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Dallas-based Urban Farming Operation Seeks to Reduce, Reclaim and Repurpose its Way to Profitability

June 20, 2013 |

Heirloom watermelon patch in repurposed buckets planted on a Dallas rooftop by Eat the Yard. Photo Credit: Eat the Yard.

Heirloom watermelon patch in repurposed buckets planted on a Dallas rooftop by Eat the Yard. Photo Credit: Eat the Yard.

James Jeffers and Steve Smith, veterans and co-owners of Eat the Yard, in Dallas, Texas, founded the sprawling, urban farming operation a year ago after a night of good conversation and beer. Jeffers and Smith were already into eating healthy and growing organic, but wanted to really commit to growing their own produce. So, they committed – and ended up pulling up their yards and planting edibles and fruit trees. Soon, Smith and Jeffers began getting produce requests from local restaurants.

While Jeffers and Smith had a basic understanding of gardening when they started, the co-owners got a thorough education in farming from the Farmer Veteran Coalition (FVC), a nonprofit that helps get returning veterans funded and into farming. The FVC teaches veterans how to get into sustainable farming and provides farming education as well as farm funding. In fact, the FVC helped the duo receive grants, which funded the organization’s purchase of a new tractor.

Since Eat the Yard’s inception, Jeffers and Smith have worked to make the organization a complete, closed-loop system. “[We thought that] if we were going to sell to restaurants and were going to get into urban farming, we wanted to do it as off the grid and as green as we possibly could,” Jeffers said. To achieve a closed-loop system, the co-owners take compost and oil-waste from one of the Dallas restaurants with which Eat the Yard does business. Jeffers and Smith then break the materials down into compost, and grow more vegetables to sell back to the restaurant. Eventually, the duo wants to use the oil to make biodiesel to run the organization’s truck.

Over the past year, Eat the Yard has set up numerous farm, rooftop and yard growing operations across the Oak Cliff, Dallas, Texas, area. “We have almost seven plots now in various places. Three or four of them are in the immediate area of Oak Cliff. There are three properties that are under some pretty intense production, and there are some community gardens that we are involved in. Another friend of ours owns a 200,000 square-foot warehouse in the design district and we started farming his rooftop. We put a watermelon patch up there and some Earth Buckets,” Jeffers said.

The Farm also has another plot in Preston Hollow. Currently, the Farm grows a wide range of vegetables and herbs. “We are trying to do specially items again with the hydroponics — doing trays and microgreens, and any special weekly items they [the restaurant] wants — we usually do it via hydroponics,” Jeffers said.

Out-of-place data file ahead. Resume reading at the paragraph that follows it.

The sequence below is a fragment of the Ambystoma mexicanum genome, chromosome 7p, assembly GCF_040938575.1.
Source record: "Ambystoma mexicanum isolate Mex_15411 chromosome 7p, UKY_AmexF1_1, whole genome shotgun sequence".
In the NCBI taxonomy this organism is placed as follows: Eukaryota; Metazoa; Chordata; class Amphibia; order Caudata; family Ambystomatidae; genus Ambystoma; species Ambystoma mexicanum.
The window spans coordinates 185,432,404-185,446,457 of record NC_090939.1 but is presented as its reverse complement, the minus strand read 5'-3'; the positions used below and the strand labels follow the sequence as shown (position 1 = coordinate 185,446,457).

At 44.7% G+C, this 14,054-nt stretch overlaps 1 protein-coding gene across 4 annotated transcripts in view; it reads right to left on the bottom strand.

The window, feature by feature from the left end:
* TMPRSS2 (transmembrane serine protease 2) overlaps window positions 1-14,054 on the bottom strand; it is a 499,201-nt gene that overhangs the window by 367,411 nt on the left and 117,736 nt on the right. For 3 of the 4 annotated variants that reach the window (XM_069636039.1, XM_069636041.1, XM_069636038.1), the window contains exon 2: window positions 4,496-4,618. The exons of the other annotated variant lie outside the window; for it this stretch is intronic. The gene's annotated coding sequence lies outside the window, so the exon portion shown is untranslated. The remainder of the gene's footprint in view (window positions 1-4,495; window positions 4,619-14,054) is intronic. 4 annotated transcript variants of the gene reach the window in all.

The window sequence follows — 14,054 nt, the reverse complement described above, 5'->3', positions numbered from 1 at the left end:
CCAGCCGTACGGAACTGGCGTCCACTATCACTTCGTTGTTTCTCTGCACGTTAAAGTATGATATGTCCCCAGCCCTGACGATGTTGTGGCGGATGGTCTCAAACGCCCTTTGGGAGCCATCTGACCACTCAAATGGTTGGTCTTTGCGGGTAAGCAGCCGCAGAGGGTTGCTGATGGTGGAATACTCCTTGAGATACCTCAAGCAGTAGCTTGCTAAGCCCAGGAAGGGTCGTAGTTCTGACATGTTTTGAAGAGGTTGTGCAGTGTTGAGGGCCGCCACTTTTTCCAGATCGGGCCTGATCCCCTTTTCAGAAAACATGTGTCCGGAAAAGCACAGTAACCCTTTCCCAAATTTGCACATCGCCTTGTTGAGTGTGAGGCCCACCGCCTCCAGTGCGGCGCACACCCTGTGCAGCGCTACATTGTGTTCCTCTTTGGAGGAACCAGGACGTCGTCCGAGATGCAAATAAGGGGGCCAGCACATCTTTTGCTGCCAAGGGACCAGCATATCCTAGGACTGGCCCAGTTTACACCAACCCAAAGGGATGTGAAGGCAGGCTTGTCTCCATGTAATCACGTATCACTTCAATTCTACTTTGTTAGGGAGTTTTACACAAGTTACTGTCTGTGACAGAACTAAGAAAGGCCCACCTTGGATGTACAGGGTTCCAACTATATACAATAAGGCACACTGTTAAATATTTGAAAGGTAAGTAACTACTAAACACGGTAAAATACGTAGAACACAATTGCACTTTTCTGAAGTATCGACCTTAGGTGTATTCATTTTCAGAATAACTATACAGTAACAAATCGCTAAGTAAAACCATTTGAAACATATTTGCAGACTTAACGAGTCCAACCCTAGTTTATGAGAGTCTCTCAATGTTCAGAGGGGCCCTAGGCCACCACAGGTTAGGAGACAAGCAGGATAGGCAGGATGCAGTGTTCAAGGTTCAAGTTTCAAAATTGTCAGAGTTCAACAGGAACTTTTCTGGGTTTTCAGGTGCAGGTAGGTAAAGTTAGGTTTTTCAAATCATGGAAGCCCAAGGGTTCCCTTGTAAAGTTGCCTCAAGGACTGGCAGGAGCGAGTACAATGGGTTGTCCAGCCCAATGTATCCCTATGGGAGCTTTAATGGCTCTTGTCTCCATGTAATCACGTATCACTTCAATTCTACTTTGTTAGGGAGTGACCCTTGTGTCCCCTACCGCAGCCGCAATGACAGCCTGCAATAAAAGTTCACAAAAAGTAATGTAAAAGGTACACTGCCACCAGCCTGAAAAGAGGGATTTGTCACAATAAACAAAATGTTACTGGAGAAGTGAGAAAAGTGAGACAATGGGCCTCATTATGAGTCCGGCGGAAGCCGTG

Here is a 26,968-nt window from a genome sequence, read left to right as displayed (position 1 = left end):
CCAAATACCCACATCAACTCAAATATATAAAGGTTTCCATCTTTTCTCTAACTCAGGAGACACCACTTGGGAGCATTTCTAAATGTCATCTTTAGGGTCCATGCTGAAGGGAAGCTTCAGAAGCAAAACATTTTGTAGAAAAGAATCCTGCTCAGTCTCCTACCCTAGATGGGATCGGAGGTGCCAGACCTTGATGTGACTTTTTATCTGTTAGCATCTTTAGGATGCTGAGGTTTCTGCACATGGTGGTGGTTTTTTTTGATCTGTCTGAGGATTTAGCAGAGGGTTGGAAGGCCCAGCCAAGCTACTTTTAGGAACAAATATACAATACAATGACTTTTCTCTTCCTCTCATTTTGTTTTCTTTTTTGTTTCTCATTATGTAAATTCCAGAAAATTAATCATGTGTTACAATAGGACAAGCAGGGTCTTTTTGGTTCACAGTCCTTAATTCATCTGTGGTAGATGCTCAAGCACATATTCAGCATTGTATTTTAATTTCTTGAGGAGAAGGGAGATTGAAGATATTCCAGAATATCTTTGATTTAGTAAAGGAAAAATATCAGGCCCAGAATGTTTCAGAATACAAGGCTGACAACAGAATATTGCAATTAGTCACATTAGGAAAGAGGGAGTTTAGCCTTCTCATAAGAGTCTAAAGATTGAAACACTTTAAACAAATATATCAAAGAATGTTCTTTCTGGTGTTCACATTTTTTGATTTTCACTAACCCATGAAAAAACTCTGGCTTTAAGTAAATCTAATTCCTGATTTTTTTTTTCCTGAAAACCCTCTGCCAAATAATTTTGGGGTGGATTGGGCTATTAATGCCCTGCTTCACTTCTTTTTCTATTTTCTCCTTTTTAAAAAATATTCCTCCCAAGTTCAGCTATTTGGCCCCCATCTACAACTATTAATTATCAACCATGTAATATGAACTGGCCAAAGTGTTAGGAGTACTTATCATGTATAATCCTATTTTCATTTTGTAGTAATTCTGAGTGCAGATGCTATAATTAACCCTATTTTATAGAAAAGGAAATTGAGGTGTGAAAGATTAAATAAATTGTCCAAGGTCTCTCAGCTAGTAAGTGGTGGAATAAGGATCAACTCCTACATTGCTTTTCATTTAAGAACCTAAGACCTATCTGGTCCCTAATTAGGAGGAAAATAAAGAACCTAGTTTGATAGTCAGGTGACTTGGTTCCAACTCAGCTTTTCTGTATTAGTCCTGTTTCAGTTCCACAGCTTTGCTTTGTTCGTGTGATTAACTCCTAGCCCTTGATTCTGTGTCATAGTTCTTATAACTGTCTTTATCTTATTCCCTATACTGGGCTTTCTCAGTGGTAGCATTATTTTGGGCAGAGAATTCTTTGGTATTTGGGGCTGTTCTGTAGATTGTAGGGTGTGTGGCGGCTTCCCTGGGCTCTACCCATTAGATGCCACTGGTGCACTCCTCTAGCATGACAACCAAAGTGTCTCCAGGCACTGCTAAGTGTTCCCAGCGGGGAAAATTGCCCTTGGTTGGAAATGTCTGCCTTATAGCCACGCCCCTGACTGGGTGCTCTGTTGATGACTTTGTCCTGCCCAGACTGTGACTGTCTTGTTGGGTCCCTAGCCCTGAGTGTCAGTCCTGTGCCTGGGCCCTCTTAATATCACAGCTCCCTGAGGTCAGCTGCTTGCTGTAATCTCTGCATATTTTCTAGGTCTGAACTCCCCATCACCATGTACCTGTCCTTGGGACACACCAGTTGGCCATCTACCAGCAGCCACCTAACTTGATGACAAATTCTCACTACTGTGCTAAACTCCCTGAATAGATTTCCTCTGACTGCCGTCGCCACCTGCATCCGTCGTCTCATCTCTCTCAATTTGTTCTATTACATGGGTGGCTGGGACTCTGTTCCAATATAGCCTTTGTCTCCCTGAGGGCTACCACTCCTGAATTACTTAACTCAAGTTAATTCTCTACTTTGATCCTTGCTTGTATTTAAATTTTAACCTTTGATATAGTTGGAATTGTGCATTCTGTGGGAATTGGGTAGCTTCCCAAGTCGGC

The two aim to divert food from the landfill and reuse materials people give them, such as five-gallon food-grade buckets. “Initially, we were using them for composting and we needed a source for gardening on contaminated sites, or sites where there was no soil to work with, so, we found some videos on low-tech Earth Buckets made out of five-gallon buckets,” Jeffers said. “They are double-stacked, have a water reservoir inside. You cover the dirt with plastic and they are very water efficient. They don’t evaporate. It sort of wicks the water up from the bottom.”

Smith and Jeffers use many water conservation practices on the farm, such as rainwater collection, biofilms, and plastic and biodegradable mulches. The bio-films help with evaporation. And if Jeffers and Smith don’t have access to recycled water, they remove chlorine from other water sources through filtering.

As stated previously, the co-owners also have a few locations where they use hydroponics. “We have a friend up north who has a relatively small system that’s about 126-lettuce head production and nutrient film technique,” Jeffers said. “He’s got that under hydroponic production. And we’re adding spotter trays [four-inch deep troughs that are about 10 feet long]  to it now. They use them to grow grass starters for cows in drought, but we’re [planning on] doing some microgreens in them.” Also, while Eat the Yard’s Preston Hollow location already has a pond with fish that’s being used to water the location’s plantings, Jeffers plans to start a small, two test-bed aquaponics pet project on his property.

Smith and Jeffers have yet to make back everything they’ve put into Eat the Yard, but the co-owners are optimistic about the organization’s future. Over the past few months, Jeffers has received numerous press requests and positive feedback from locals about Eat the Yard’s work. “We do what we can and every spot is unique and different. There’s a lot of problem solving. And a lot of just looking at what we do everyday and trying to reduce, reuse, reclaim, repurpose — whatever we can,” Jeffers said.


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